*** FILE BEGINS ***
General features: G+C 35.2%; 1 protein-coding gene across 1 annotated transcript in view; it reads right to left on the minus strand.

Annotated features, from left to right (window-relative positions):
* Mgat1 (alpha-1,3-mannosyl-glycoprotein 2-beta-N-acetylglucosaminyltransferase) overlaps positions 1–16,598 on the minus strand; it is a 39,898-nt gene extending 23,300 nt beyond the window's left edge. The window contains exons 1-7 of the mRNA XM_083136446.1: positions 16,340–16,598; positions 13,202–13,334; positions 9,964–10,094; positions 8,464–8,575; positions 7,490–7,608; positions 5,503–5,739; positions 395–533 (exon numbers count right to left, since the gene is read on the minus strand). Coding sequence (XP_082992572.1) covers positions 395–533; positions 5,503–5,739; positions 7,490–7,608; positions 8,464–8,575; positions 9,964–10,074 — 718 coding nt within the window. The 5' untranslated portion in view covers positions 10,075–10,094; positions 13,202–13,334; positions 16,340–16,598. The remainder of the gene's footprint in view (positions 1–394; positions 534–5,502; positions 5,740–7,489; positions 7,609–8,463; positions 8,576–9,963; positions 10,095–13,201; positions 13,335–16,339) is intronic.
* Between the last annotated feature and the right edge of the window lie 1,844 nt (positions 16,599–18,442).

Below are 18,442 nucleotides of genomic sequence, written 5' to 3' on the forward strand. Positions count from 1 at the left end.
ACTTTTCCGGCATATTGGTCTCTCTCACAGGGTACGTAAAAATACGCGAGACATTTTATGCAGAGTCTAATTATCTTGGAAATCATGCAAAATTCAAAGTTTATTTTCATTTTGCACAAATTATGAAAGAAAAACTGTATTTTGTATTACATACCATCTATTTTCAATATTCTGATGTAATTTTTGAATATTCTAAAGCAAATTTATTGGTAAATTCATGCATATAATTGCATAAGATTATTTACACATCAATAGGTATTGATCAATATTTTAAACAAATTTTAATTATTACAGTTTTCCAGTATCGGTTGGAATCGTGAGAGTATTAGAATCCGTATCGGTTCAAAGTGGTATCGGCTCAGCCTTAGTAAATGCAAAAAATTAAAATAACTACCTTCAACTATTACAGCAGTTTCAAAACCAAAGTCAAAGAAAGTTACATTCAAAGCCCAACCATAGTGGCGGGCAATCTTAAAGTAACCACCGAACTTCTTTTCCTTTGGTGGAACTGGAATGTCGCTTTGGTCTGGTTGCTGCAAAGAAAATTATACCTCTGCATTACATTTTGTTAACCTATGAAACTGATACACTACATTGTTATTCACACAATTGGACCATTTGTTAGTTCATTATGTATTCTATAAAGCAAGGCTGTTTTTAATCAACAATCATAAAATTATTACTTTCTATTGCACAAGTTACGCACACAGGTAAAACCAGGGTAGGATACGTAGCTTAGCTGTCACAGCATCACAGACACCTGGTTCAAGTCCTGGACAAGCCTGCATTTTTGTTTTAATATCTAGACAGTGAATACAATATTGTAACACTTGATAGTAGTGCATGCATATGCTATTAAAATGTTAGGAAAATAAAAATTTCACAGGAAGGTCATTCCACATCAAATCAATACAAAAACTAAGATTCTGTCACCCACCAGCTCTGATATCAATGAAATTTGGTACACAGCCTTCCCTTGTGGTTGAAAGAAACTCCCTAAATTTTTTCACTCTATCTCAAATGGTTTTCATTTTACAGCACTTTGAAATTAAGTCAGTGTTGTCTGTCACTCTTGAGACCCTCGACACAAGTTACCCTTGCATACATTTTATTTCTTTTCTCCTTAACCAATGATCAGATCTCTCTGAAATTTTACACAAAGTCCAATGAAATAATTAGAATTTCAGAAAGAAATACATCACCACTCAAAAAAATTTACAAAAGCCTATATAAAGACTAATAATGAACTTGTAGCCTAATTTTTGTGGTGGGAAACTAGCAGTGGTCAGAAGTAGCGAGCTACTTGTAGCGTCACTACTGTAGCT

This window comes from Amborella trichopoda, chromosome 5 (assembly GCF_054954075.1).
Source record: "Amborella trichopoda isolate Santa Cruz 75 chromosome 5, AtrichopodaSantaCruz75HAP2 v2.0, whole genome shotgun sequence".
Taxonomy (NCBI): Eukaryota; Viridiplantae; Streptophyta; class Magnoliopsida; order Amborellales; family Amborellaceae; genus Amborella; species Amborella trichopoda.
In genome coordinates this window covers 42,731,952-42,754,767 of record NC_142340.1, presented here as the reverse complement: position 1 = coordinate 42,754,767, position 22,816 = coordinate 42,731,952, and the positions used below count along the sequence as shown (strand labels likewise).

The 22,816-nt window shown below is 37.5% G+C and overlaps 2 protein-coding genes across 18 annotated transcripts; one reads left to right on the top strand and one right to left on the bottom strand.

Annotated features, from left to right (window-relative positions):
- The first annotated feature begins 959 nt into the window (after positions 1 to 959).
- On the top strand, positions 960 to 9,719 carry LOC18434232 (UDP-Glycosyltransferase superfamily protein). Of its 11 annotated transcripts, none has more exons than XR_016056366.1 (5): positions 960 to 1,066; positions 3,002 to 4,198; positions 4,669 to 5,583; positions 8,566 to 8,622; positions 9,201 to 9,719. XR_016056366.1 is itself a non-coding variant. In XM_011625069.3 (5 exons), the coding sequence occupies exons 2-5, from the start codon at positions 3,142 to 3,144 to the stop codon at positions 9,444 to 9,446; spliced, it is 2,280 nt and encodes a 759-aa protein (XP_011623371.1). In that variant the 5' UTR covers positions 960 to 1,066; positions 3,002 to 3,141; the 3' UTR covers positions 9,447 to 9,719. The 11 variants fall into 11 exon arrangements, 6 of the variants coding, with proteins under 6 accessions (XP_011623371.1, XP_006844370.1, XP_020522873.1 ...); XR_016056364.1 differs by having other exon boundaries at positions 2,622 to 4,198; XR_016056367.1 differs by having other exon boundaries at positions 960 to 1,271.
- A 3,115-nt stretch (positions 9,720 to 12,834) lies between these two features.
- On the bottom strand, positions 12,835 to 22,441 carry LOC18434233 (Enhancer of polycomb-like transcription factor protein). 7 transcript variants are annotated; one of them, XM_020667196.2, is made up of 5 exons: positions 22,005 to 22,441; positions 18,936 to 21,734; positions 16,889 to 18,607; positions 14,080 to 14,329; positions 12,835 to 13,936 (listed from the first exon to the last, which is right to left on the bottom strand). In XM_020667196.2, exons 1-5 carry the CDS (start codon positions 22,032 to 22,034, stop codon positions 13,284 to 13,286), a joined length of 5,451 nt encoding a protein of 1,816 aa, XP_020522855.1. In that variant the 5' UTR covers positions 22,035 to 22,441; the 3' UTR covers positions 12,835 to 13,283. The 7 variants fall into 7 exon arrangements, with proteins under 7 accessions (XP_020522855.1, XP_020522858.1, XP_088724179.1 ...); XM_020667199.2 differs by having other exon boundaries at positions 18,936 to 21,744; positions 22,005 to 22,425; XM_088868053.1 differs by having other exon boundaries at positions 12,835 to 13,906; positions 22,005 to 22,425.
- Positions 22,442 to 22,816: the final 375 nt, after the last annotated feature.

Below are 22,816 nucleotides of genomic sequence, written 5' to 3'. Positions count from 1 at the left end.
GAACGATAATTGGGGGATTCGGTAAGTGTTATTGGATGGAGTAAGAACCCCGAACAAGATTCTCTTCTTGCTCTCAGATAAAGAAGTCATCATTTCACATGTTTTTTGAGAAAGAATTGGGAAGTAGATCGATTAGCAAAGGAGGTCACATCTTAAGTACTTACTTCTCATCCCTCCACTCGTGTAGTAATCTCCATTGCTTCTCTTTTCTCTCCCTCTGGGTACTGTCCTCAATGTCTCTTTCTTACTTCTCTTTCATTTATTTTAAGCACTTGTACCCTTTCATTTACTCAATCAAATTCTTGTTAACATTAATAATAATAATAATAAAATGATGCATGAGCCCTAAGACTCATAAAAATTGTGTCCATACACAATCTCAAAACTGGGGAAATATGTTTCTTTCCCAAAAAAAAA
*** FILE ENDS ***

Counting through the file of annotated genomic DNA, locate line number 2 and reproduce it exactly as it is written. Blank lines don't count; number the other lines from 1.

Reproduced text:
Annotated features, from left to right (window-relative positions):